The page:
That rather subtle semantic distinction relates to the following point. A "hypothesis" can never be "absolutely proven" per se! There is always the possibility, however slight, that another researcher trying to reproduce your study (we call that "replicating" your study) may come up with new evidence to disconfirm the hypothesis. But if it appears to hold up, rather than assuming it's been proven once & for all,' we 'continue to believe it' -- e.g., we retain it (at least for the time being!).
- Also -- it probably makes more sense to formulate hypotheses for certain "families" of problem statements/research questions than others!
The one family where it might be difficult for you to 'pre-guess' what might happen is the family of "descriptive" questions/statements. You'll recall that these are of the "what is/what are," "identification" focus.
You simply may not know enough yet about the phenomenon at this point to "pre-guess" your hypotheses! In fact, that's why you're doing the descriptive study in the first place: to find out ('what it is!')!
So -- it may not be possible, or even desirable, to attempt to formulate and present hypotheses in the case of descriptive research studies.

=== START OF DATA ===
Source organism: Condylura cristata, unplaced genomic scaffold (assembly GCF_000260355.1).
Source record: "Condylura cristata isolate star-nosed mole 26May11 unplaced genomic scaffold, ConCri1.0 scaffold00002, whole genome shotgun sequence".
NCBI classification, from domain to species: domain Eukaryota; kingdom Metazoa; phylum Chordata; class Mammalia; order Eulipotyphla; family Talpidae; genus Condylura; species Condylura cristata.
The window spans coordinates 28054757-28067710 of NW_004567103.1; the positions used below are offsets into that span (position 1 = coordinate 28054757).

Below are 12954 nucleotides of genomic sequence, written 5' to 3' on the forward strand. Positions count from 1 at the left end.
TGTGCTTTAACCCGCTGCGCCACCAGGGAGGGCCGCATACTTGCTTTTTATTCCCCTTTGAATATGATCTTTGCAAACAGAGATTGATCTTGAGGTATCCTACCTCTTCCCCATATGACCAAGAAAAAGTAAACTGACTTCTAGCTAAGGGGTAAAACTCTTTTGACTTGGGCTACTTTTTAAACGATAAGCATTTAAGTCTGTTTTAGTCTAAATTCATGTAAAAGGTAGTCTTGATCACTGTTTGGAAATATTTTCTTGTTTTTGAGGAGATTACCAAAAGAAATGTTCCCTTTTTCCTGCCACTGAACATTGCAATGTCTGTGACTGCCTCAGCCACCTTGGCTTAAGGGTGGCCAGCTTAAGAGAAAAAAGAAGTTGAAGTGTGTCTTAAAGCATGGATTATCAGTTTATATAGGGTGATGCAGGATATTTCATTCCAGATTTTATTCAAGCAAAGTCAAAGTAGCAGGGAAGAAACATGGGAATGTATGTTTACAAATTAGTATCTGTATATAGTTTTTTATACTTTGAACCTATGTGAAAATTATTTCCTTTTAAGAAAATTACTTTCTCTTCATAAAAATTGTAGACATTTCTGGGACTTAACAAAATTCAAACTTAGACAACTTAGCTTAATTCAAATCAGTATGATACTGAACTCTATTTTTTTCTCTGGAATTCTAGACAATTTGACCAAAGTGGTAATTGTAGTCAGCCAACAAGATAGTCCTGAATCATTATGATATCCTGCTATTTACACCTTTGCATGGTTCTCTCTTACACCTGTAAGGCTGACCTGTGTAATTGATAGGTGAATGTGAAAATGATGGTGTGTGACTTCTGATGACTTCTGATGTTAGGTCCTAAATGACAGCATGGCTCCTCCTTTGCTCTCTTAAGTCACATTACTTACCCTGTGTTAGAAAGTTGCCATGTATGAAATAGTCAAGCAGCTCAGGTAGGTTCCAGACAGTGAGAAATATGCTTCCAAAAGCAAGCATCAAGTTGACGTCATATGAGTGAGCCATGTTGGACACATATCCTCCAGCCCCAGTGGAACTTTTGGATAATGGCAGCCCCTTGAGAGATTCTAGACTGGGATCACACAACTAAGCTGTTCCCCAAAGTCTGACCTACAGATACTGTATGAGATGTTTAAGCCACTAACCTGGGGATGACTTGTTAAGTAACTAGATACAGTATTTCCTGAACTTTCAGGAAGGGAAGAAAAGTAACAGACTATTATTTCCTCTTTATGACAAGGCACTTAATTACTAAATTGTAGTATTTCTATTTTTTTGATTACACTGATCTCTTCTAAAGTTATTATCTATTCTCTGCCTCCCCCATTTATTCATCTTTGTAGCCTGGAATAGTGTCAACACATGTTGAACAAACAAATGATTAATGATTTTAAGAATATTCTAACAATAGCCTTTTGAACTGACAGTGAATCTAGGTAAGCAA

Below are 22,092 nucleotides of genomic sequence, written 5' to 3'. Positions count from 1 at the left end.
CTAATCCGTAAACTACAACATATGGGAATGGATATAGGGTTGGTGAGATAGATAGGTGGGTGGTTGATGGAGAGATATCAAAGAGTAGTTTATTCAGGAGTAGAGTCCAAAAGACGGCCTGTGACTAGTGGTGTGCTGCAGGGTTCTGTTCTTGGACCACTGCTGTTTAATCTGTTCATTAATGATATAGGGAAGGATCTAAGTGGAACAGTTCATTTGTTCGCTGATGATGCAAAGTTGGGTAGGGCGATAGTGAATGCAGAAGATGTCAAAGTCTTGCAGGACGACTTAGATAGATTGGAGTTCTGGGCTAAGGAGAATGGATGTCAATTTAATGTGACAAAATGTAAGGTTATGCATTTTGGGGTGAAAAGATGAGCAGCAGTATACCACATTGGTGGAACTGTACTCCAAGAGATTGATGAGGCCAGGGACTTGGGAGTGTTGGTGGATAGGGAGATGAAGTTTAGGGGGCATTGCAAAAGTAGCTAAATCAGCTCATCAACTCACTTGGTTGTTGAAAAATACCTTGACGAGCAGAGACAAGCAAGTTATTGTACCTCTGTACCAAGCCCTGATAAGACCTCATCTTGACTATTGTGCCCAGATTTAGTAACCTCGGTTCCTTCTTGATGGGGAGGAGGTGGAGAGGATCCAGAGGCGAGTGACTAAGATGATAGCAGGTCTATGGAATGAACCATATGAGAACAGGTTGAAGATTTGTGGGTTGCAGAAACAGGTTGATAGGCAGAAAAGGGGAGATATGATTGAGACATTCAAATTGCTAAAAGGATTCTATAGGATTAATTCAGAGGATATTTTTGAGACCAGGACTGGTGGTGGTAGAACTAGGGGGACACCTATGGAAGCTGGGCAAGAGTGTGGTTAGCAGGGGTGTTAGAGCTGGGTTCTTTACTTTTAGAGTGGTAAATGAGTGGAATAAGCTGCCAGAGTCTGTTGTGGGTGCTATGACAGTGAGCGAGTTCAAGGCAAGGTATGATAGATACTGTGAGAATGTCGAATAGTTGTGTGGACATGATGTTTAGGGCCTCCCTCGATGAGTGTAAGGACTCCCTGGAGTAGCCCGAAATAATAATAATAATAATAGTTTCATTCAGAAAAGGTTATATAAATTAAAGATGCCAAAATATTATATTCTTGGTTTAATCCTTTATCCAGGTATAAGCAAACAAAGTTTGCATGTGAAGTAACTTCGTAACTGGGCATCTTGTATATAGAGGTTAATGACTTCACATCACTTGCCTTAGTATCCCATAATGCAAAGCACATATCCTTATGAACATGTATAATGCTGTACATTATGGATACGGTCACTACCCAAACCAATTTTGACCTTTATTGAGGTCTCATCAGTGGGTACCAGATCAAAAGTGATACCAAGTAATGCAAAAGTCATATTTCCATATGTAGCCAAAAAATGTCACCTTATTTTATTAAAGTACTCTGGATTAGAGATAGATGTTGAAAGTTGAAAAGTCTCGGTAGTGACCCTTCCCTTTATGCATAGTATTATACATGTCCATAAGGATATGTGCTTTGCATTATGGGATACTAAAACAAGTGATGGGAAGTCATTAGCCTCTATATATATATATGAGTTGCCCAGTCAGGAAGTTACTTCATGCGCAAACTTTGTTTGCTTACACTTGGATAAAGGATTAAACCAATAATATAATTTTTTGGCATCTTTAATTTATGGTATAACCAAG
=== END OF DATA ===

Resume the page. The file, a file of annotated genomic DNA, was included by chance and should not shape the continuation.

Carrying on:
- And that leads us to the final point, which is more of a "personal preference" one ... There simply are no 'hard and fast rules' about whether you need to present BOTH research questions/problem statements AND related hypotheses in your thesis or dissertation! Different committee chairs have different preferences on this issue. The best thing to do would be to discuss this with your thesis/dissertation chair and committee members and ask if they have a preference.
At a minimum, of course, you need to state the research questions or problem statement. But whether you also need to 'go the extra step' and specify your related hypotheses is a matter of preference, as indicated above.
Also -- if your thesis/dissertation chair does request that you present your hypotheses along with your problem statement/research question(s) in your study, you may wonder: 1) Do I present just the null? 2) just the alternative? 3) or the complete 'set?' (i.e., the 'pair' of null and corresponding alternative) Here, too, individual preferences vary & there simply are no hard-&-fast rules. Again, I'd advise that you rise the issue directly with your thesis/dissertation chair and committee members if necessary.
So... to summarize from our three modules thus far:
Once you have completed this assignment, you should:
Go on to Assignment 1: Try Your Hand at Writing Hypotheses
Go back to Understanding Hypotheses
E-mail M. Dereshiwsky
Call M. Dereshiwsky
at (520) 523-1892
Northern Arizona University